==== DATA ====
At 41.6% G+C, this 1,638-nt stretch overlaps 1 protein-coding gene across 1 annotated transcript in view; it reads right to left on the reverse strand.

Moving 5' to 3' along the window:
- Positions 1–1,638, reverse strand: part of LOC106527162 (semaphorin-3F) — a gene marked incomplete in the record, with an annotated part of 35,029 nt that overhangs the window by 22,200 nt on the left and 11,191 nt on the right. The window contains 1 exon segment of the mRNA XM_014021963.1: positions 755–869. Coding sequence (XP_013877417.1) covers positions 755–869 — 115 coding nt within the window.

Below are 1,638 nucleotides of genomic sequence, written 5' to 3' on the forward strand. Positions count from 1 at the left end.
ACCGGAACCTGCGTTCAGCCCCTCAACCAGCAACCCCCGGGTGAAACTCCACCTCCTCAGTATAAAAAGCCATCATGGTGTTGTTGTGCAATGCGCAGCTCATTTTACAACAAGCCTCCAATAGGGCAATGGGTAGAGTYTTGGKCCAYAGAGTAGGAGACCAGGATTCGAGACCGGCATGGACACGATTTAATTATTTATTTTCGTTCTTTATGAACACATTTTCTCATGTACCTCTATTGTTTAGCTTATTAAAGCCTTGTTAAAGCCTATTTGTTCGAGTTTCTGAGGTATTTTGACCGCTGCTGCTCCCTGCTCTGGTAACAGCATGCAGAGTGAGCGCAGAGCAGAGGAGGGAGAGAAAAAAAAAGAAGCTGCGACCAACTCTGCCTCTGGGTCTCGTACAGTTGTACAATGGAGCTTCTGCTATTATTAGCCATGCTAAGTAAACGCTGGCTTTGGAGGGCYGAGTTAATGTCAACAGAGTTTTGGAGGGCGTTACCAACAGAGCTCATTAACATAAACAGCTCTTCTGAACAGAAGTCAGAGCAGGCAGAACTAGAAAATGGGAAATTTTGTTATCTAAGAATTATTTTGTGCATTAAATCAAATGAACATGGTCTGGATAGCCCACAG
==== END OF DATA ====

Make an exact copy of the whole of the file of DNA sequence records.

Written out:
At 41.6% G+C, this 1,638-nt stretch overlaps 1 protein-coding gene across 1 annotated transcript in view; it reads right to left on the reverse strand.

Moving 5' to 3' along the window:
- Positions 1–1,638, reverse strand: part of LOC106527162 (semaphorin-3F) — a gene marked incomplete in the record, with an annotated part of 35,029 nt that overhangs the window by 22,200 nt on the left and 11,191 nt on the right. The window contains 1 exon segment of the mRNA XM_014021963.1: positions 755–869. Coding sequence (XP_013877417.1) covers positions 755–869 — 115 coding nt within the window.

Below are 1,638 nucleotides of genomic sequence, written 5' to 3' on the forward strand. Positions count from 1 at the left end.
ACCGGAACCTGCGTTCAGCCCCTCAACCAGCAACCCCCGGGTGAAACTCCACCTCCTCAGTATAAAAAGCCATCATGGTGTTGTTGTGCAATGCGCAGCTCATTTTACAACAAGCCTCCAATAGGGCAATGGGTAGAGTYTTGGKCCAYAGAGTAGGAGACCAGGATTCGAGACCGGCATGGACACGATTTAATTATTTATTTTCGTTCTTTATGAACACATTTTCTCATGTACCTCTATTGTTTAGCTTATTAAAGCCTTGTTAAAGCCTATTTGTTCGAGTTTCTGAGGTATTTTGACCGCTGCTGCTCCCTGCTCTGGTAACAGCATGCAGAGTGAGCGCAGAGCAGAGGAGGGAGAGAAAAAAAAAGAAGCTGCGACCAACTCTGCCTCTGGGTCTCGTACAGTTGTACAATGGAGCTTCTGCTATTATTAGCCATGCTAAGTAAACGCTGGCTTTGGAGGGCYGAGTTAATGTCAACAGAGTTTTGGAGGGCGTTACCAACAGAGCTCATTAACATAAACAGCTCTTCTGAACAGAAGTCAGAGCAGGCAGAACTAGAAAATGGGAAATTTTGTTATCTAAGAATTATTTTGTGCATTAAATCAAATGAACATGGTCTGGATAGCCCACAG